Molly has a carefully calibrated, plan that spans several years for how to reach what she see as ultimate success: Getting into Yale University, which she has, editing law review at Georgetown University, clerking for a federal judge, before eventually becoming the youngest justice ever nominated to the Supreme Court of the United States. Molly wants to have it all, her ideal future more than anything, her desire for perfection from her perspective is her most powerful compass and that’s what sets Booksmart in motion. The moment where she finds three of her classmates, who mock her mercilessly in the bathroom, not aware she can hear all of their insults are headed to the same colleges she worked so hard to get into (or coding for Google), it’s not just a bombshell for Molly, the ethos that’s been her north star through the uncertainty of high school hallways has been disproven. She has lived so contently in her bubble, laser-focused on what lied beyond it, so she didn’t enjoy any of what high school had to offer besides as a pathway to better, bigger things or wonder how other people went through it. She’s spent years working towards her vision of the future and now that that future is at hand, she’s got a deadline to make her high school experience worthwhile in her eyes, a party at her vice president and, as yet to be revealed to her closest friend, crushes house representing a perfect opportunity “…to experience a seminal, fun anecdote…”. Along the way, though, through trial and error to reach that party, Molly’s mission changes. She goes from attempting to end high school with a flourish to trying to widen her understanding of her classmates. Her “F*** those losers” mentality has led her to view the people she’s gone to school with for years as competitors, stepping stones towards her true ambitions. Over the course of the night, the much-ridiculed Jared, who shows up to school with gift bags and stupid T-shirts for all to see and just might’ve had a prostitute at his 14th birthday, becomes a kid who uses his parent’s wealth to desperately try to buy people’s affection, sadly, the one thing he can’t seem to buy. Really, he just wants to get through high school and go design airplanes and produce musicals. Annabelle, who gets called “Triple A” by nearly all her classmates at school for sexual exploits the previous summer, resents her moniker deeply and looks forward to turning a new leaf at Yale the next year. Gigi, of course, Jared’s best friend, who provides the strawberries for Amy and Molly’s unplanned drug-induced nightmare, remains an enigma. We see through Molly’s valedictorian speech the next day that she’s gained a much deeper appreciation of the people she went to school with 4 years and it may have taken nearly that long for her to have her epiphany, but it’s a leap she had to make before her high school years came to close. Transition is what forces Molly Davidson to look inward and wonder if she could’ve things differently, but also to look inward towards her fellow high schoolers and not just try to understand them, but sit down and have a conversation, throwing her previous notions to the wind and showing as much admiration and humanity towards Jared or Annabelle, as she does Amy.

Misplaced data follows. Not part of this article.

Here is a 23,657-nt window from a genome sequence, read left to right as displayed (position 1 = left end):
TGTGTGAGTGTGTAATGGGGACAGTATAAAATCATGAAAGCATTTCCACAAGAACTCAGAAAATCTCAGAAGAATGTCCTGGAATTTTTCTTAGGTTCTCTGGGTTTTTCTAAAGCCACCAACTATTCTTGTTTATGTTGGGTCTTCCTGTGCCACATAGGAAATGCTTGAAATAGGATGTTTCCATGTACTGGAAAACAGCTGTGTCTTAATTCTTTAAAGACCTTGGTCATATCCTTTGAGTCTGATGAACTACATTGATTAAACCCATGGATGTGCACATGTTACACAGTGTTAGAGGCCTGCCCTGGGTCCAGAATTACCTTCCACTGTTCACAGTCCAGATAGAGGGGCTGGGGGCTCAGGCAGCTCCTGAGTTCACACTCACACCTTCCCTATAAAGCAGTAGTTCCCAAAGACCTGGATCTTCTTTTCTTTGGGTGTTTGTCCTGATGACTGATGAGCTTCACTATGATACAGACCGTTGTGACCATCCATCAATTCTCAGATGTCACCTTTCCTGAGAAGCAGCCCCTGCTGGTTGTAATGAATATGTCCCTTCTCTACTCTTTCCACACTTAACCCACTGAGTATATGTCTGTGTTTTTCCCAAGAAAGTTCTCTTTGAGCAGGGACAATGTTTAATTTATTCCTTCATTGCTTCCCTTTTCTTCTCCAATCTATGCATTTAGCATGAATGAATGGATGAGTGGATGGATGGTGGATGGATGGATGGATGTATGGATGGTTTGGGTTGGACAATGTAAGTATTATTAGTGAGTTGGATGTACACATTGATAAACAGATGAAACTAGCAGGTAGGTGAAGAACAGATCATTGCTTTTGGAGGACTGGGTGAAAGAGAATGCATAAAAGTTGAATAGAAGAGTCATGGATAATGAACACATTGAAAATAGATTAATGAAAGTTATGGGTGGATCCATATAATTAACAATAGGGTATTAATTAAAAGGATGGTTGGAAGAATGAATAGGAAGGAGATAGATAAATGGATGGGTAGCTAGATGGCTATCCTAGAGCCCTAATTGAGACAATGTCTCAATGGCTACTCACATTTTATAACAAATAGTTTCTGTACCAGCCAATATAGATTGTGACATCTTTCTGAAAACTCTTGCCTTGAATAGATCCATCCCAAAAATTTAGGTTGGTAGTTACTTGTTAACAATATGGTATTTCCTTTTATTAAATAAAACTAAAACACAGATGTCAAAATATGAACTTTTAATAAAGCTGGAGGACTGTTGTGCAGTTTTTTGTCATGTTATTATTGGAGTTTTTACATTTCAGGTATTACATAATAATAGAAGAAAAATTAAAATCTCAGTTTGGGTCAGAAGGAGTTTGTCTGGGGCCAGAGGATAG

If we’re talking about Molly Davidson, we got to talk about her partner in crime, confidant, best friend, and her ride to school, Amy (Katelyn Dever), who shares her boundless passion for over-achieving. It’s their dedication to that success that’s drawn them together, but Amy doesn’t have the same ravenous appetite for what she sees as success, both in and out of school as Molly does. Molly is the force that gets them both out of the house the night before graduation when Amy would much rather stay home and watch The Dust Bowl, ignoring the opportunity to tell her crush, Ryan how she feels. Molly’s a pusher, but that’s just her set mode, which means she can overstep boundaries. On the other hand, Amy sometimes leans too much on Molly. She cowers at the idea of telling Molly about the gap year she’s taking to Botswana because she fears, reasonably, but still, how she’ll take the news. They’ve done everything together, freshman to senior year, so the idea of splitting apart for that long is understandably frightening. Molly doesn’t take the news well, even when Amy musters the courage to tell her, but it’s the strength of their bond that leads them to be excited about each other’s futures, even if thanks to transition, they’ll be pursuing theirs apart.

There’s a Wizard of Oz quality to Booksmart’s journey with the two main protagonists both gaining qualities in greater amounts by the end, at the point of the graduation ceremony where Amy and Molly burst through the fence in Jared’s car, Amy, fresh out of prison for a diversion she set up to distract the cops from the crowd of teens leaving a party, has gained courage and Molly has gained a heart. Booksmart ultimately frames transition as a daunting prospect, but a necessary change. Rarely is it convenient or easy, but it can build a greater understanding of others and a stronger sense of self and even in the upheaval of transition, we know that Molly and Amy’s friendship will survive.  As they arrive at the airport to go their separate ways and a solemn, downbeat song plays in the background, as tears roll down their faces, the song cuts off abruptly, Amy jumps in front of Molly’s car and hops in, ” I can be the last one on the plane… you wanna get pancakes?” Even as their paths diverge, they’ll still have time to have a laugh and grab some breakfast together.